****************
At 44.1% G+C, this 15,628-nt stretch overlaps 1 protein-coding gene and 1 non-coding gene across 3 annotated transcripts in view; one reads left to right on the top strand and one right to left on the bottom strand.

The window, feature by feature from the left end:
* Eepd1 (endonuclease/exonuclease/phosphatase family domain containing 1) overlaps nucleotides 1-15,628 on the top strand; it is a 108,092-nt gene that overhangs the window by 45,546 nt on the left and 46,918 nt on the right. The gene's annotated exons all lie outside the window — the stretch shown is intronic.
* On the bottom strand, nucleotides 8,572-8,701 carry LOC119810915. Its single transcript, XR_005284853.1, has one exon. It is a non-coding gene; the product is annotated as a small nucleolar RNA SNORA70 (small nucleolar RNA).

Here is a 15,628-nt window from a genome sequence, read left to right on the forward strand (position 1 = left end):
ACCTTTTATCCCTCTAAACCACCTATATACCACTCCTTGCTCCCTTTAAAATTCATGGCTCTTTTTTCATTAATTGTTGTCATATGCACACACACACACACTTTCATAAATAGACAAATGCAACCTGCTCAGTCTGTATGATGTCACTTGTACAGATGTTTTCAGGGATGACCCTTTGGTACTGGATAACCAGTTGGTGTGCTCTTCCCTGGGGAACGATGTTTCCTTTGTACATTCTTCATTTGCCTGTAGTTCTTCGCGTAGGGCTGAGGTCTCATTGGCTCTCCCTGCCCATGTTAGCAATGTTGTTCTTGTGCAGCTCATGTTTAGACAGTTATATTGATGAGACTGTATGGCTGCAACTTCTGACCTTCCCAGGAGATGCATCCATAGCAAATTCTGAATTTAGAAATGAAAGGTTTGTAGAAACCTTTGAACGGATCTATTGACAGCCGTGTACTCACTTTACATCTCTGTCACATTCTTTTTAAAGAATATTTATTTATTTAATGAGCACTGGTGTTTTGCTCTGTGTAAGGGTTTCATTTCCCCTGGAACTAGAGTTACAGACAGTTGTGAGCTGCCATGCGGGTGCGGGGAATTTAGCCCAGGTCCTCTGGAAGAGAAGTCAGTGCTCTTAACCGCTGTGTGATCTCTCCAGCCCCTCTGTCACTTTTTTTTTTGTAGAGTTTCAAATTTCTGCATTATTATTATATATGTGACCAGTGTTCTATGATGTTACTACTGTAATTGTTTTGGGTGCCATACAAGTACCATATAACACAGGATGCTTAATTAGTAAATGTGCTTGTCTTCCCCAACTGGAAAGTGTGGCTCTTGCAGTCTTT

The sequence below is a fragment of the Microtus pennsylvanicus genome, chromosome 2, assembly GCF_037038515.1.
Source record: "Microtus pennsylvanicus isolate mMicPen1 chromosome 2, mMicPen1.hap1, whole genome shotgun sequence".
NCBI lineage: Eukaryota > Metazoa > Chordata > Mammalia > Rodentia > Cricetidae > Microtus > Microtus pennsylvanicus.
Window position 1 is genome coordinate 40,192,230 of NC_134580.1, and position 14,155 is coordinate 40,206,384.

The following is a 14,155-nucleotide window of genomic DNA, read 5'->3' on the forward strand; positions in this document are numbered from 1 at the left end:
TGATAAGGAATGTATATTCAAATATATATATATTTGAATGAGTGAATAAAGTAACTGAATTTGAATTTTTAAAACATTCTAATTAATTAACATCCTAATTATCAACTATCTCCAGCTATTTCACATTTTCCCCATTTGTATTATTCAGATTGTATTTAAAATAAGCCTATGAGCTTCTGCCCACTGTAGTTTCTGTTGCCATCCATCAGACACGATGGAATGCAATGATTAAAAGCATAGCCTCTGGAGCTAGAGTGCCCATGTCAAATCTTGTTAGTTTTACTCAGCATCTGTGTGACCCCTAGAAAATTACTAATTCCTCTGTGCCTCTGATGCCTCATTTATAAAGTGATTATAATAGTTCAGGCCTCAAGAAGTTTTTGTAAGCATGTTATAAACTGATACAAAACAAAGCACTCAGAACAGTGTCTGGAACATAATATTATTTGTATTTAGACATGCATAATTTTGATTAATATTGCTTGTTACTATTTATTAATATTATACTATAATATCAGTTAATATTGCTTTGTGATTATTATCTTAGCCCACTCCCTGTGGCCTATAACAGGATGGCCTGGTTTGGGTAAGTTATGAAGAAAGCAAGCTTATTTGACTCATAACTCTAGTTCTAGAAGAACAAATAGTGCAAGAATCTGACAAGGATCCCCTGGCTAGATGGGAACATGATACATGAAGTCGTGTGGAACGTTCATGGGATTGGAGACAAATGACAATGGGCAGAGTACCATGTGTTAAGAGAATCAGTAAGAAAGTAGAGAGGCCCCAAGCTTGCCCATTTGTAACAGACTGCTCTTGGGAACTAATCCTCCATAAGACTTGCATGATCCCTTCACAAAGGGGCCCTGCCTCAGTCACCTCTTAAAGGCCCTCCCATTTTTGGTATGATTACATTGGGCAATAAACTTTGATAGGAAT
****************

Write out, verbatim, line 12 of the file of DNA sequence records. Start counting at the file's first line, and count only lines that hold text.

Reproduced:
TGATAAGGAATGTATATTCAAATATATATATATTTGAATGAGTGAATAAAGTAACTGAATTTGAATTTTTAAAACATTCTAATTAATTAACATCCTAATTATCAACTATCTCCAGCTATTTCACATTTTCCCCATTTGTATTATTCAGATTGTATTTAAAATAAGCCTATGAGCTTCTGCCCACTGTAGTTTCTGTTGCCATCCATCAGACACGATGGAATGCAATGATTAAAAGCATAGCCTCTGGAGCTAGAGTGCCCATGTCAAATCTTGTTAGTTTTACTCAGCATCTGTGTGACCCCTAGAAAATTACTAATTCCTCTGTGCCTCTGATGCCTCATTTATAAAGTGATTATAATAGTTCAGGCCTCAAGAAGTTTTTGTAAGCATGTTATAAACTGATACAAAACAAAGCACTCAGAACAGTGTCTGGAACATAATATTATTTGTATTTAGACATGCATAATTTTGATTAATATTGCTTGTTACTATTTATTAATATTATACTATAATATCAGTTAATATTGCTTTGTGATTATTATCTTAGCCCACTCCCTGTGGCCTATAACAGGATGGCCTGGTTTGGGTAAGTTATGAAGAAAGCAAGCTTATTTGACTCATAACTCTAGTTCTAGAAGAACAAATAGTGCAAGAATCTGACAAGGATCCCCTGGCTAGATGGGAACATGATACATGAAGTCGTGTGGAACGTTCATGGGATTGGAGACAAATGACAATGGGCAGAGTACCATGTGTTAAGAGAATCAGTAAGAAAGTAGAGAGGCCCCAAGCTTGCCCATTTGTAACAGACTGCTCTTGGGAACTAATCCTCCATAAGACTTGCATGATCCCTTCACAAAGGGGCCCTGCCTCAGTCACCTCTTAAAGGCCCTCCCATTTTTGGTATGATTACATTGGGCAATAAACTTTGATAGGAAT